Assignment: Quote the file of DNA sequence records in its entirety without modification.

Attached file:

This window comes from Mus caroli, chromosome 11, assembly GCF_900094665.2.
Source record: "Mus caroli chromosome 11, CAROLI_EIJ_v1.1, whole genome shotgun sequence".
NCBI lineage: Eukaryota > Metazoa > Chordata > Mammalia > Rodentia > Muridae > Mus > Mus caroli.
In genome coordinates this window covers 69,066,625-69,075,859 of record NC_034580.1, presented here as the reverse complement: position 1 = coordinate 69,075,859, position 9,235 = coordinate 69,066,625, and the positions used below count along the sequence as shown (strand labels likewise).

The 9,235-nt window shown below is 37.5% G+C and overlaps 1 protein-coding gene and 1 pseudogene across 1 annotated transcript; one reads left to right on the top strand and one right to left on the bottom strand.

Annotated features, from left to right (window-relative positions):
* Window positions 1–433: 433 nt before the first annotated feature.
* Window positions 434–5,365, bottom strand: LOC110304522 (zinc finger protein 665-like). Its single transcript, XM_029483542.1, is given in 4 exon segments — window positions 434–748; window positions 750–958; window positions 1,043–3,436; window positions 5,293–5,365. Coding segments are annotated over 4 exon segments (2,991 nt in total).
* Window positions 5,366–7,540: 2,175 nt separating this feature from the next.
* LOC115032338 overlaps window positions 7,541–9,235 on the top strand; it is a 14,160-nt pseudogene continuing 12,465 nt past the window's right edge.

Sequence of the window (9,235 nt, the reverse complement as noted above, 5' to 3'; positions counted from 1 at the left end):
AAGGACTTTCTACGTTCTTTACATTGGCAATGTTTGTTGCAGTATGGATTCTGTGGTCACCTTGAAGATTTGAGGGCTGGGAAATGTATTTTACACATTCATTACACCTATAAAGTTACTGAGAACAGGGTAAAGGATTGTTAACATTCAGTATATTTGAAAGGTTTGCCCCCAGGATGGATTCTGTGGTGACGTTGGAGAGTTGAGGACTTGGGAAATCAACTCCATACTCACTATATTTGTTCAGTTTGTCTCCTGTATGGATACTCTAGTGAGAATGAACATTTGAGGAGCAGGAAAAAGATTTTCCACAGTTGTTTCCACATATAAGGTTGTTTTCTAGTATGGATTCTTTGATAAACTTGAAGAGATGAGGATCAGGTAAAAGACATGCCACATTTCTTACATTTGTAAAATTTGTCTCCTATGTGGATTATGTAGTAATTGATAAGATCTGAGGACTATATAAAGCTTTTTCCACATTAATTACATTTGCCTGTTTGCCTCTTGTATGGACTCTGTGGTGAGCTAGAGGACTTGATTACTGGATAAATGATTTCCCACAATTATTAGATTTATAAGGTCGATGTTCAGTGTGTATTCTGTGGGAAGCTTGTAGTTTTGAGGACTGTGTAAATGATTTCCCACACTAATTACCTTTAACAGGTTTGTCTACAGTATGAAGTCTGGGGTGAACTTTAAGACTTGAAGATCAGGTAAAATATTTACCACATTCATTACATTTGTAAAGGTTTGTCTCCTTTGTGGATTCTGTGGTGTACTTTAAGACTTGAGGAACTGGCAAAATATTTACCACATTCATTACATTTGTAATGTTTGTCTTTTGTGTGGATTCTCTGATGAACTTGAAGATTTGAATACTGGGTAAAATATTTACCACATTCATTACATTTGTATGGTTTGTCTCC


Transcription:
This window comes from Mus caroli, chromosome 11, assembly GCF_900094665.2.
Source record: "Mus caroli chromosome 11, CAROLI_EIJ_v1.1, whole genome shotgun sequence".
NCBI lineage: Eukaryota > Metazoa > Chordata > Mammalia > Rodentia > Muridae > Mus > Mus caroli.
In genome coordinates this window covers 69,066,625-69,075,859 of record NC_034580.1, presented here as the reverse complement: position 1 = coordinate 69,075,859, position 9,235 = coordinate 69,066,625, and the positions used below count along the sequence as shown (strand labels likewise).

The 9,235-nt window shown below is 37.5% G+C and overlaps 1 protein-coding gene and 1 pseudogene across 1 annotated transcript; one reads left to right on the top strand and one right to left on the bottom strand.

Annotated features, from left to right (window-relative positions):
* Window positions 1–433: 433 nt before the first annotated feature.
* Window positions 434–5,365, bottom strand: LOC110304522 (zinc finger protein 665-like). Its single transcript, XM_029483542.1, is given in 4 exon segments — window positions 434–748; window positions 750–958; window positions 1,043–3,436; window positions 5,293–5,365. Coding segments are annotated over 4 exon segments (2,991 nt in total).
* Window positions 5,366–7,540: 2,175 nt separating this feature from the next.
* LOC115032338 overlaps window positions 7,541–9,235 on the top strand; it is a 14,160-nt pseudogene continuing 12,465 nt past the window's right edge.

Sequence of the window (9,235 nt, the reverse complement as noted above, 5' to 3'; positions counted from 1 at the left end):
AAGGACTTTCTACGTTCTTTACATTGGCAATGTTTGTTGCAGTATGGATTCTGTGGTCACCTTGAAGATTTGAGGGCTGGGAAATGTATTTTACACATTCATTACACCTATAAAGTTACTGAGAACAGGGTAAAGGATTGTTAACATTCAGTATATTTGAAAGGTTTGCCCCCAGGATGGATTCTGTGGTGACGTTGGAGAGTTGAGGACTTGGGAAATCAACTCCATACTCACTATATTTGTTCAGTTTGTCTCCTGTATGGATACTCTAGTGAGAATGAACATTTGAGGAGCAGGAAAAAGATTTTCCACAGTTGTTTCCACATATAAGGTTGTTTTCTAGTATGGATTCTTTGATAAACTTGAAGAGATGAGGATCAGGTAAAAGACATGCCACATTTCTTACATTTGTAAAATTTGTCTCCTATGTGGATTATGTAGTAATTGATAAGATCTGAGGACTATATAAAGCTTTTTCCACATTAATTACATTTGCCTGTTTGCCTCTTGTATGGACTCTGTGGTGAGCTAGAGGACTTGATTACTGGATAAATGATTTCCCACAATTATTAGATTTATAAGGTCGATGTTCAGTGTGTATTCTGTGGGAAGCTTGTAGTTTTGAGGACTGTGTAAATGATTTCCCACACTAATTACCTTTAACAGGTTTGTCTACAGTATGAAGTCTGGGGTGAACTTTAAGACTTGAAGATCAGGTAAAATATTTACCACATTCATTACATTTGTAAAGGTTTGTCTCCTTTGTGGATTCTGTGGTGTACTTTAAGACTTGAGGAACTGGCAAAATATTTACCACATTCATTACATTTGTAATGTTTGTCTTTTGTGTGGATTCTCTGATGAACTTGAAGATTTGAATACTGGGTAAAATATTTACCACATTCATTACATTTGTATGGTTTGTCTCC